Damien Echols, Jessie Misskelley and Jason Baldwin, three men collectively known as the "West Memphis 3", were freed from prison today after more than 16 years. The three were wrongly convicted in the 1994 murders of three young boys, a court case that was documented in Joe Berlinger and Bruce Sinofsky's landmark 1996 documentary PARADISE LOST: THE CHILD MURDERS AT ROBIN HOOD HILLS, which aired on HBO.
The news comes just weeks before PURGATORY, the third film in the PARADISE LOST trilogy, is set to debut at the Toronto International Film Festival.
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The deal reached Friday is what's known as an Alford plea. Normally, when defendants plead guilty in criminal cases, they admit that they've done the crime in question. But in an Alford plea, defendants are allowed to insist they're innocent, says Kay Levine, a former prosecutor who now teaches criminal law and criminal procedure at Emory University in Atlanta. She is not involved with the Arkansas case.
"It's not an insane strategy decision," Levine said. But, she added: "It's incredibly troubling to us as a free society that people would plead guilty to something that they actually did not do."
In a clip from the forthcoming film [embedded below], Echols is seen telling Berlinger and Sinofsky that if it weren't for the films, he would already be dead. "I really do believe these people would have gotten away with murdering me if it would not have been for what you guys did, for being there in the very beginning and getting this whole thing on tape so that the rest of the world sees what was happening. If not for that, these people would have murdered me, swept this under the rug and I wouldn't be anything but a memory right now."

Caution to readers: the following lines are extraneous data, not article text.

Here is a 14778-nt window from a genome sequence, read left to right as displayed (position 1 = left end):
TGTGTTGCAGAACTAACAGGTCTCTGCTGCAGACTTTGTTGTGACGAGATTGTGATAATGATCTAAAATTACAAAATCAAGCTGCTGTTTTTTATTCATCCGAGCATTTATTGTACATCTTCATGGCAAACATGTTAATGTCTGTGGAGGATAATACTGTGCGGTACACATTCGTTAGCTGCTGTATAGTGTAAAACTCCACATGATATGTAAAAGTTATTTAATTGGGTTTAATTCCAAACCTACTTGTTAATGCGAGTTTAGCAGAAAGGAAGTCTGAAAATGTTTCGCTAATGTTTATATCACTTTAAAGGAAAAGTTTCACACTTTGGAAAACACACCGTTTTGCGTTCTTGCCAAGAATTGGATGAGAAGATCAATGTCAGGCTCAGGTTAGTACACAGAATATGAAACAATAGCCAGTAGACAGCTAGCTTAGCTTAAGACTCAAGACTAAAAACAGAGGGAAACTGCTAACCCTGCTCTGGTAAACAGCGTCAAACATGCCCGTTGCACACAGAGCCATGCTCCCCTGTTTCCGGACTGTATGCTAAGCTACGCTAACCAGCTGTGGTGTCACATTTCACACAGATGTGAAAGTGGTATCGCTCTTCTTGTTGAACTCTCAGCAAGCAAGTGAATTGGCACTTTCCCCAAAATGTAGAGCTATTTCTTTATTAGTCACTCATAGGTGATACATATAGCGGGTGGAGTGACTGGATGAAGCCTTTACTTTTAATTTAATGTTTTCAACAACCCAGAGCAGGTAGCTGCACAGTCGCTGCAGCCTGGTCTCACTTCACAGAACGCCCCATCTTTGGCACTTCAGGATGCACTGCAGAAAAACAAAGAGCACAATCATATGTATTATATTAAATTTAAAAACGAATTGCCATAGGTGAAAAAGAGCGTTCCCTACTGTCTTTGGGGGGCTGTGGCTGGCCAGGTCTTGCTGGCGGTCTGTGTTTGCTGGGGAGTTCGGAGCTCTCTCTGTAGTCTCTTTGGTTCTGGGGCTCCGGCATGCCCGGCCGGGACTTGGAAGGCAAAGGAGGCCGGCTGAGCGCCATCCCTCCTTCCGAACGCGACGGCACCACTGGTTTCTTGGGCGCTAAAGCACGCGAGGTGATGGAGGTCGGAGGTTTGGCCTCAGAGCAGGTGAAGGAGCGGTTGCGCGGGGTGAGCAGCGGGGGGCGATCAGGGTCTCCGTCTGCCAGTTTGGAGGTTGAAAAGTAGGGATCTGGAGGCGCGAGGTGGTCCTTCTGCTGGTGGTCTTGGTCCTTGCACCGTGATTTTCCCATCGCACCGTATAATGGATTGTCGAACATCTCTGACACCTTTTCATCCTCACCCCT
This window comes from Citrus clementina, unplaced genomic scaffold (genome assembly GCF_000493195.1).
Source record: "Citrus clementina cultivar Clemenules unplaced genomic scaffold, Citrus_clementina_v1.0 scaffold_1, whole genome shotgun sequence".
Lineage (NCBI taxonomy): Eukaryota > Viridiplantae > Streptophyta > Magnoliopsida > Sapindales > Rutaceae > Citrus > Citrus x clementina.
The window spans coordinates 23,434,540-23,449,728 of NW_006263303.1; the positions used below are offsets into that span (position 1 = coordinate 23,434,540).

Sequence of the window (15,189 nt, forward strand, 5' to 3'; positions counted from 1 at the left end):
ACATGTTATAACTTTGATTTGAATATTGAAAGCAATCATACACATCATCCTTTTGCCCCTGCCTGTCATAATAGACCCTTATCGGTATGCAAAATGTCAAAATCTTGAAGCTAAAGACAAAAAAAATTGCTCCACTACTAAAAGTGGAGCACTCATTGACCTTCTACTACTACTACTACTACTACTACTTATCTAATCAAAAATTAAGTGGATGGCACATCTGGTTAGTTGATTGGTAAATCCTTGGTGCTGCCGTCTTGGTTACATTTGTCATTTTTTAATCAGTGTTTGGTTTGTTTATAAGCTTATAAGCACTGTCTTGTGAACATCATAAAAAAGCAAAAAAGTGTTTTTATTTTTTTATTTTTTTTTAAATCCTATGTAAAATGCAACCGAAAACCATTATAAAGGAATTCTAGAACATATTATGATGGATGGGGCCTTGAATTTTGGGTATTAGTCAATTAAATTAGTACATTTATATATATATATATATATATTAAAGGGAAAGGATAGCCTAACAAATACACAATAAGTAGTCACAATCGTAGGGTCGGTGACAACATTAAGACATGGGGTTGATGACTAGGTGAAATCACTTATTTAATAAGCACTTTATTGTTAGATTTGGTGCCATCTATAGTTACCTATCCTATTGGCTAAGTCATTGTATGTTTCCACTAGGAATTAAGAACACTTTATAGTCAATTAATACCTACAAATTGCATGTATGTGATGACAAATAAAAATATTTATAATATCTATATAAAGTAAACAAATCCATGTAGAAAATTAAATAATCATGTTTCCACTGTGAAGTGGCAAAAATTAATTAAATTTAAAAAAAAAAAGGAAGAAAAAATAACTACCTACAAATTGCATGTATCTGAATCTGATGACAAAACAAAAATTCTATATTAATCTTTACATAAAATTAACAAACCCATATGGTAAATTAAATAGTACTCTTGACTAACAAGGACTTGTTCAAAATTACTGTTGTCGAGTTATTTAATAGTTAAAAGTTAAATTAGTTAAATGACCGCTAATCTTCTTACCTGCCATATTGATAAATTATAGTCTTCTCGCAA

In a statement today, Berlinger said, "What greater gift to a filmmaker than to see their work actually having real world impact."
In an interview with the Wall Street Journal's John Jurgensen, Berlinger noted that the filmmakers find themselves having to add a new, last-minute ending for their film.
Originally the movie had ended on “a question mark,” Berlinger said, having presented a chronology of the whole case and the emergence in recent years of new evidence, including DNA, that pointed toward a likely hearing next December. On Wednesday, however, the filmmakers rushed to Arkansas after getting a tip that the men would likely go free on time served and a plea to lesser charges.
As the filmmaking team prepared to set up their cameras for what they expected to be a climactic press conference, Berlinger was ebullient about the prospect of shooting some last-minute footage for the movie before it hits the festival: “Now we’re in that funny position and wonderful opportunity of having a much happier ending.”
On Twitter and elsewhere, many were drawing comparisons to Errol Morris' 1988 THE THIN BLUE LINE, which helped free Randall Dale Adams, who had been wrongly convicted in the murder of a Dallas police officer.